Wednesday, October 24, 2012

INCLUDE columns in IUD operations?!

When I read a question about INCLUDE columns that I received I first thought that indexes were meant. The reason is that for performance reason, to achieve index-only access, additional columns, not contributing to the index key, are added to an index during CREATE INDEX. These columns are called "include columns". However, the question was about include columns for INSERT, UPDATE, and DELETE. So what are they?

In OLTP environments it is often necessary to retrieve data that was just modified, i.e., inserted, updated, deleted. To save CPU cycles and improve response time why not combine the SELECT with the other statement? How this can be done is documented as part of the IUD operations (see links above) and the so-called data-change-table-reference clause. With DB2 you can access the data before (OLD TABLE) or after (NEW TABLE) that change was applied.


db2 => create table ict(id int, s varchar(80))
DB20000I  The SQL command completed successfully.
 

db2 => select * from ict

ID          S                                                               
----------- --------------------------------------------------------------------

  0 record(s) selected.
 

db2 => select id,s from new table(insert into ict values(1,'Hello World'))

ID          S                                                                    
----------- --------------------------------------------------------------------
          1 Hello World                                                          


  1 record(s) selected.

db2 => select id,s from old table(update ict set s='I am quiet' where id=1)

ID          S                                                                   
----------- --------------------------------------------------------------------
          1 Hello World                                                         

  1 record(s) selected.

db2 => select id,s from new table(update ict set s='Hello again' where id=1)

ID          S                                                                    
----------- ---------------------------------------------------------------------
          1 Hello again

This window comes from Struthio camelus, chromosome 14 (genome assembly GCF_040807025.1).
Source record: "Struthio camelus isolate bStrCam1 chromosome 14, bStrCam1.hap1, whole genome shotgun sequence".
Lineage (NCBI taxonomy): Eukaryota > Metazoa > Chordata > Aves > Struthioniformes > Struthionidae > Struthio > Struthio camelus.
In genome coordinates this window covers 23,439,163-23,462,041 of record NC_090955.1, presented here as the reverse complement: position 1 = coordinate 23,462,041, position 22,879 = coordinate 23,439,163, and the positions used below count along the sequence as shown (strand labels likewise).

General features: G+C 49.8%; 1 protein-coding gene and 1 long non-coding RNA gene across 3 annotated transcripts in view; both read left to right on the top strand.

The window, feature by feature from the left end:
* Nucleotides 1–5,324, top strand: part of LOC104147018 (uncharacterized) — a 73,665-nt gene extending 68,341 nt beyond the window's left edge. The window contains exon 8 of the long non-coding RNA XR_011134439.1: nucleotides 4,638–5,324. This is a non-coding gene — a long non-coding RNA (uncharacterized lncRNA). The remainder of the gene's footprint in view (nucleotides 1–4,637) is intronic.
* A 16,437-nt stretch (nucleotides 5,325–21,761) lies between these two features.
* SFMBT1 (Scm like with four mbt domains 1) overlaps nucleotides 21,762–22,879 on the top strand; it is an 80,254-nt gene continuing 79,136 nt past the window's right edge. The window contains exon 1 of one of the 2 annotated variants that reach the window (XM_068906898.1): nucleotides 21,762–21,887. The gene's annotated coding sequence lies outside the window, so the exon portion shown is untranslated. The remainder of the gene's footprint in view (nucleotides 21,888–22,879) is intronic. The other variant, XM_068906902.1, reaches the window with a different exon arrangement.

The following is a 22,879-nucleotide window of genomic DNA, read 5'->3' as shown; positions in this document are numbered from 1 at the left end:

1 record(s) selected.

db2 => select id,s from old table(delete from ict where id=1)

ID          S                                                                   ----------- --------------------------------------------------------------------
          1 Hello again                                               

  1 record(s) selected.
 

db2 => select * from ict

ID          S                                                                   
----------- ---------------------------------------------------------------------

  0 record(s) selected.


So far, so good, but still no include columns. They are needed when you want to return more than what is in the rows that you modify, i.e., more columns are needed in the result set.

db2 => select id, s, ts from new table(insert into ict(id, s) include (ts timestamp) values(1,'Hello World',current timestamp),(2,'Hello again',current timestamp))

ID          S                                          TS           

----------- ------------------------------------------ --------------------------
          1 Hello World                                2012-10-24-15.08.06.762079
          2 Hello again                                2012-10-24-15.08.06.762079

  2 record(s) selected.


Of course there are better things to pass around than the timestamp. It could be a sequence value like the insert order, a function call, or whatever you make up.

That's all I wanted to include into this article...

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